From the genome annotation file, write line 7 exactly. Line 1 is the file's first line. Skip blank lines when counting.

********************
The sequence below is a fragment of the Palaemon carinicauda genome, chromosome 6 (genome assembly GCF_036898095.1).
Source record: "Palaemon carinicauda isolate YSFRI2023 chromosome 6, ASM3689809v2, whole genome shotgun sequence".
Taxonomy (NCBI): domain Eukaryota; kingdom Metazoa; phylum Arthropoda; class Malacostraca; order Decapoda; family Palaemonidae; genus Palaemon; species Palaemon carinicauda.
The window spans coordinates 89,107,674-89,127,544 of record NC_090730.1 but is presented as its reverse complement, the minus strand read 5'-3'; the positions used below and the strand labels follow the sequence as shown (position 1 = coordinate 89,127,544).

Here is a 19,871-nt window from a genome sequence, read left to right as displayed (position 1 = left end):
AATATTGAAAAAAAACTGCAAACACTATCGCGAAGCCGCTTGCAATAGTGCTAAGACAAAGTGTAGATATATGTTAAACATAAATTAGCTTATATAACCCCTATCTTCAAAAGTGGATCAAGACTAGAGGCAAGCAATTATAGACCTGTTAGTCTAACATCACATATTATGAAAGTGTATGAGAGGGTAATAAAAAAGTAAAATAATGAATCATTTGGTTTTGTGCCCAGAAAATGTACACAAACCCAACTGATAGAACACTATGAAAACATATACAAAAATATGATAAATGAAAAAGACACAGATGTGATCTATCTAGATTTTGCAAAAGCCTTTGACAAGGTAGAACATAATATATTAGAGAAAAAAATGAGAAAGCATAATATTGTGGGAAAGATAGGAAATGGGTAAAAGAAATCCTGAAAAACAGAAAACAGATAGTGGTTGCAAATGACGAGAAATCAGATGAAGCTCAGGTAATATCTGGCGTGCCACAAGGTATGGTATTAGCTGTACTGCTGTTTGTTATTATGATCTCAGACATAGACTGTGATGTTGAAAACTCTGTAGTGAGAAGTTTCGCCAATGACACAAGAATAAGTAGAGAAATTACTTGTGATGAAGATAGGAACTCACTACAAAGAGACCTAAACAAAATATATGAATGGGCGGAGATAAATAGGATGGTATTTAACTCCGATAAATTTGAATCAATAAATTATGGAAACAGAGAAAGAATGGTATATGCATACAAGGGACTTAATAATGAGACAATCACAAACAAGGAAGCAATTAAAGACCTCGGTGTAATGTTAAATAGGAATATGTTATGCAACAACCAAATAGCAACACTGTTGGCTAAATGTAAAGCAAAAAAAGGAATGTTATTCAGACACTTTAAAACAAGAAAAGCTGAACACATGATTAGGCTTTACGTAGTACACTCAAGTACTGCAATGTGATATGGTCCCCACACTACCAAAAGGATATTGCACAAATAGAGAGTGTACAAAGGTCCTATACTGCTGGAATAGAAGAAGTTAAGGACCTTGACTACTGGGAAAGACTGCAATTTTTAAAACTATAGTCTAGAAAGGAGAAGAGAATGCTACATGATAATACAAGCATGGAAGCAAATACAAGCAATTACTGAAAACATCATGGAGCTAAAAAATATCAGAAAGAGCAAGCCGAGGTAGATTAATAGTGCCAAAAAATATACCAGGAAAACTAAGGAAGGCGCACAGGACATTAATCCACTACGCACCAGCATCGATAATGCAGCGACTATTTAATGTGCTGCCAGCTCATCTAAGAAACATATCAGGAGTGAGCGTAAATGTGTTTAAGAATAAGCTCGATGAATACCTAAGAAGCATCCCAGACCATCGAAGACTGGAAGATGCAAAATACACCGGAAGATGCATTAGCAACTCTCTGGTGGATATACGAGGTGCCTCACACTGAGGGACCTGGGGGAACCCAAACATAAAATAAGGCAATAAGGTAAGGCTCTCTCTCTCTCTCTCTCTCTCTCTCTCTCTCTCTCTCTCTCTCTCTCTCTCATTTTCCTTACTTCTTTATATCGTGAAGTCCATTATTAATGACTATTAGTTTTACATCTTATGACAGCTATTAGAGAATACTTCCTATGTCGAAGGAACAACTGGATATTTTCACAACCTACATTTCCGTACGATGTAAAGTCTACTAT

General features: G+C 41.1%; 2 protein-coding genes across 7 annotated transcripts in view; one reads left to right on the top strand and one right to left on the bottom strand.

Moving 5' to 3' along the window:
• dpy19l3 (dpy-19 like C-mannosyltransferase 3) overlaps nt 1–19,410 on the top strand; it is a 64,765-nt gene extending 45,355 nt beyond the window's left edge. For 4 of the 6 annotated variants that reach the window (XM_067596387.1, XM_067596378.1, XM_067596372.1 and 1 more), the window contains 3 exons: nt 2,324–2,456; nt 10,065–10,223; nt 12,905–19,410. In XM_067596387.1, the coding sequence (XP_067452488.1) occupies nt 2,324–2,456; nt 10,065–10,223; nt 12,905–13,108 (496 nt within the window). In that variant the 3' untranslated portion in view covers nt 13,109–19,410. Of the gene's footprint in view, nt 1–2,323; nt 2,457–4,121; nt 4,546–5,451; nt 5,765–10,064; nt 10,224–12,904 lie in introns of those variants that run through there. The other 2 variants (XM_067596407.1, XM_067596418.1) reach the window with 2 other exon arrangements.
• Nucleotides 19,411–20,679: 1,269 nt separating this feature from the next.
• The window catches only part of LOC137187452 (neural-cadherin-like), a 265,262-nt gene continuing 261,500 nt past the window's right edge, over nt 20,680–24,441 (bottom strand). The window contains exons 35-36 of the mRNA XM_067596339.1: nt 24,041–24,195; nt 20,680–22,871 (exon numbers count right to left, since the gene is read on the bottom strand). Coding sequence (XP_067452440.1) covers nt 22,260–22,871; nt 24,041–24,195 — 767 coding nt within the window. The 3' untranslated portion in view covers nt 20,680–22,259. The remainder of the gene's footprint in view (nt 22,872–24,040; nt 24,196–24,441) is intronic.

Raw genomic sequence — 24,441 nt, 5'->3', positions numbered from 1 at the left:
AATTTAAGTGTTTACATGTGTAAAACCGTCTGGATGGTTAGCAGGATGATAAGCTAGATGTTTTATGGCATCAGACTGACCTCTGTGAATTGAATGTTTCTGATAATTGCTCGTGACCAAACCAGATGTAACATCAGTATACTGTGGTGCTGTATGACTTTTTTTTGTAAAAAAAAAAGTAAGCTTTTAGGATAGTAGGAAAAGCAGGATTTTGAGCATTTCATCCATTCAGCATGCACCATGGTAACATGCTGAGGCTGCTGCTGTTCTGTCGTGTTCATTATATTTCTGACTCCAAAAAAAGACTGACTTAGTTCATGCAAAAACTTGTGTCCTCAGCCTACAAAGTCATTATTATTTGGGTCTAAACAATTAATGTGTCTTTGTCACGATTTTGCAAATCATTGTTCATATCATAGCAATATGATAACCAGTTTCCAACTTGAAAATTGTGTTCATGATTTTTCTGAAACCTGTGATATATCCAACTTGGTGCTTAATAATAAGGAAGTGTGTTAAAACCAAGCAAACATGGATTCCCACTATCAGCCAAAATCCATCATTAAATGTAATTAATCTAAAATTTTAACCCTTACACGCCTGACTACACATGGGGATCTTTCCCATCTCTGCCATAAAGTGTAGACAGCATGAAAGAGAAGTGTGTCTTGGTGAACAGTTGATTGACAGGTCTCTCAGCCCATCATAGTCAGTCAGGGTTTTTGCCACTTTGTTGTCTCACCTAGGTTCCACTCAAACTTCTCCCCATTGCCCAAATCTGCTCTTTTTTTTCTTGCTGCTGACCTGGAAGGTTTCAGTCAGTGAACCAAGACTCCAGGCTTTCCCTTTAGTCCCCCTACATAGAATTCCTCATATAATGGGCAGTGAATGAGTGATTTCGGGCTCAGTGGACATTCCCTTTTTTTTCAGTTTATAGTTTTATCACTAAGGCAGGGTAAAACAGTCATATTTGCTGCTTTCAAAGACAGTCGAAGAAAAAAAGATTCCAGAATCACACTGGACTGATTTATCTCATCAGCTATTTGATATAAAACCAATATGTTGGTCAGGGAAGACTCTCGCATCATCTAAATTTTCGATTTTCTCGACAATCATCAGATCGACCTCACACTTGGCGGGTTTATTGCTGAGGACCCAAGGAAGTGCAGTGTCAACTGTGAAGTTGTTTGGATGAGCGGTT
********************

General features: G+C 41.1%; 2 protein-coding genes across 7 annotated transcripts in view; one reads left to right on the top strand and one right to left on the bottom strand.